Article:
Did the SALALM scholarship allow you to do something you might not otherwise have been able to do? 

The scholarship helped fund my final semester of studies at Indiana University. I took a Digital Humanities seminar and worked on writing my MA final paper in Latin American and Caribbean studies.

Thanks, Tim, and congratulations once again!

Book Hunting at LIBER-Madrid 2013 and Beyond

1377457_10151690533372536_446472565_nAfter a two year absence both LIBER and SALALM librarians returned to Madrid for the annual book festival that alternates between Spain’s two largest cities. This year Chile was the featured country.

For me it all started several hours after arriving on a Sunday morning, ever so eager to discover the new librerías showcased in the daily El País. I had the advantage of a local tour guide to supplement the list: New York author Lawrence Schimel (who has lived in Madrid for more than a decade). We began with a stop at a small book store hosted by the NGO Grupo 2013. The afternoon ended with a visit to La Central de Callao, where we ran into Victoire Chevalier from e-libro and Lluís Pastor, president of the Unión de Editoriales Universitarias Españolas! Never say that print and digital don’t go hand in hand. The contrast between both locales could not be more different: Libros Libres, overflowing with loosely organized used books and a more upscale clientele at one of the newest bookshops in Madrid with 4 floors where you could spend a day with a relaxing cup of café con leche.

The second day in Madrid started at Librería Berkana in the Chueca neighborhood, where signs of an ongoing financial crisis are very visible: empty store fronts and people begging for money. A year ago, Mili Hernández, activist, publisher and bookshop owner proudly announced at a panel discussion that e-books would soon be part of her publishing output. She has listened to suggestions from librarians and plans to make them available via digital platforms familiar to library users.

The day’s book hunting continued to the Antonio Machado bookshop by the Círculo de Bellas Artes museum. The current photo exhibit on Francesc Català-Roca will have to wait until the next day. A 2pm lunch was still far away in the agenda, allowing for a stop across the street at the Catalan Cultural Center. Only two weeks earlier the Center’s bookstore had been attacked by far right extremists during the celebrations of Catalan independence day, highlighting the political tensions between Madrid’s central government and Barcelona’s plight for a home-rule referendum.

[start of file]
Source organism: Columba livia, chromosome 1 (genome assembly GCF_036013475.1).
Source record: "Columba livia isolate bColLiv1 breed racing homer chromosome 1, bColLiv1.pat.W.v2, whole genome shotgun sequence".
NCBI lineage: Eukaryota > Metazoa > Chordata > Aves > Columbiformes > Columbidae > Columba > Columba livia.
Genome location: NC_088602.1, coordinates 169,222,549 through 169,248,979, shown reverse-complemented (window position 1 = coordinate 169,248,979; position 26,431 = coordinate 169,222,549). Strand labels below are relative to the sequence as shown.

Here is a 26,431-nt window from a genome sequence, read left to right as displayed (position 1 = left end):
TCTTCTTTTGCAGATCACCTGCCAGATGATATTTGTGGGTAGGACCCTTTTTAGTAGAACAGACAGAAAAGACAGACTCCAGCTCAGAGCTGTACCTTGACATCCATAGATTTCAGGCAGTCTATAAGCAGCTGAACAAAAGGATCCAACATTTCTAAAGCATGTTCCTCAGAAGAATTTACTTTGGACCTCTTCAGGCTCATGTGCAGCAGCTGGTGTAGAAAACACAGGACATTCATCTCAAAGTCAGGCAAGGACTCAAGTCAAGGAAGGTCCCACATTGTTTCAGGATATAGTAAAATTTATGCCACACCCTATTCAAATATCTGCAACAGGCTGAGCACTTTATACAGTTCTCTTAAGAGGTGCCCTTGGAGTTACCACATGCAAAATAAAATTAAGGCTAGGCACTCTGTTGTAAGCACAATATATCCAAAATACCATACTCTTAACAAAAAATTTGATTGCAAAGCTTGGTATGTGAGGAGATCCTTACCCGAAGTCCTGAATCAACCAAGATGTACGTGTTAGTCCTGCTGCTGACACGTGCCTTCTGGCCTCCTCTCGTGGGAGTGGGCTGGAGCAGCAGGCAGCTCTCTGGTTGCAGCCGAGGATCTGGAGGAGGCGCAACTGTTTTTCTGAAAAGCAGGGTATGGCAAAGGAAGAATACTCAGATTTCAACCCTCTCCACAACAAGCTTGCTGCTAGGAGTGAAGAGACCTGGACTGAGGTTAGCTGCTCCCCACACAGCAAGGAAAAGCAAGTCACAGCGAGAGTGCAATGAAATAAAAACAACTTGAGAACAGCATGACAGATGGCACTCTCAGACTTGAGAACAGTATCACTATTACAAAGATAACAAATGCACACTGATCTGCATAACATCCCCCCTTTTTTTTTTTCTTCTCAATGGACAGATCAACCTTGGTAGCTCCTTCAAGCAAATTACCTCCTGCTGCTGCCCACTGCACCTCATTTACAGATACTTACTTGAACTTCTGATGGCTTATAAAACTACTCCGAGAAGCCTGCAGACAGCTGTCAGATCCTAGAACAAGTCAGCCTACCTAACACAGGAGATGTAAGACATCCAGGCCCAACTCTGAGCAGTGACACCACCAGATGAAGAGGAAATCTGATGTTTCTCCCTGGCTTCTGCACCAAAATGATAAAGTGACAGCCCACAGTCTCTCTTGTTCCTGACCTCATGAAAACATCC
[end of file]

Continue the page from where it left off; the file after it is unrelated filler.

996622_10151688743247536_1498869184_nThe annual Fall Antiquarian Book Fair was only a block away, providing a logical end to a morning full of novedades and some not so new book titles, but certainly new Stanford’s library. Perhaps this year we will reach the record 1,800 new approval titles from Spain! In yet another sign of a struggling economy, this time there were fewer stands that would have covered up to three blocks of the pedestrian mall of Paseo de Recoletos, the tree-lined boulevard in the central part of the city. But it’s lunch time and I’ve been waiting for long time, if only there were a place with comida casera!

My first full day ended with an early tapas dinner at Plaza de Santa Ana where I met a library colleague who alerted me to an interesting digital project: Biblioteca Digital del Patrimonio Iberoamericano. The last time I visited this popular square there was an outdoor asamblea popular held by the original occupiers: the 2011 indignados, precusors to the Occupy Wall Street movement.

LIBER opens in one day and there are still plenty of book shops to visit. This time is on to Malasaña where Arrebato Libros houses an extensive selection of poetry chapbooks and fanzines, certainly something an Almodovar movie character would enjoy and may just walk-in at anytime! Alfonso Vijil (Libros Latinos) will take several items and Stanford’s library will see its cartonero holdings augmented with a long list of titles from one of Spain’s alternative publishers of hand-made cardboard books. The excursion would not be complete without a stop-over at La Estampa art gallery. Its Biblioteca Americana has published 10 profusely illustrated limited edition fine books devoted to a Latin American country, with several more to come before the series is complete.

It’s time for lunch but with lots of energy the two SALAMIstas will continue to the Antiquarian book fair, which remains open during the sacred hora de la comida that still closes many commercial establishments. Congress is considering a move to another time zone, which would bring structural changes to the country’s traditionally late eating hours compared to the rest of Europe.

For dinner it would be a second visit for the best home-made gazpacho at Marsot. To top it all, they welcome everyone with hola chicos!. For those that have crossed the 50-something barrier, that’s a gem of a greeting, n’est-ce pas?

Finally, on to LIBER. Mili Hernandez has offered a ride and since all of us are not quite familiar with the new locale, the prospect of getting lost, but in good company is most appealing. Besides, the ride comes with an unforgettable lesson in local politics from one of the country’s best known activists who does not shy away from criticizing cultural policies from the current conservative government.

Enlace Fellows share their experiences at SALALM 58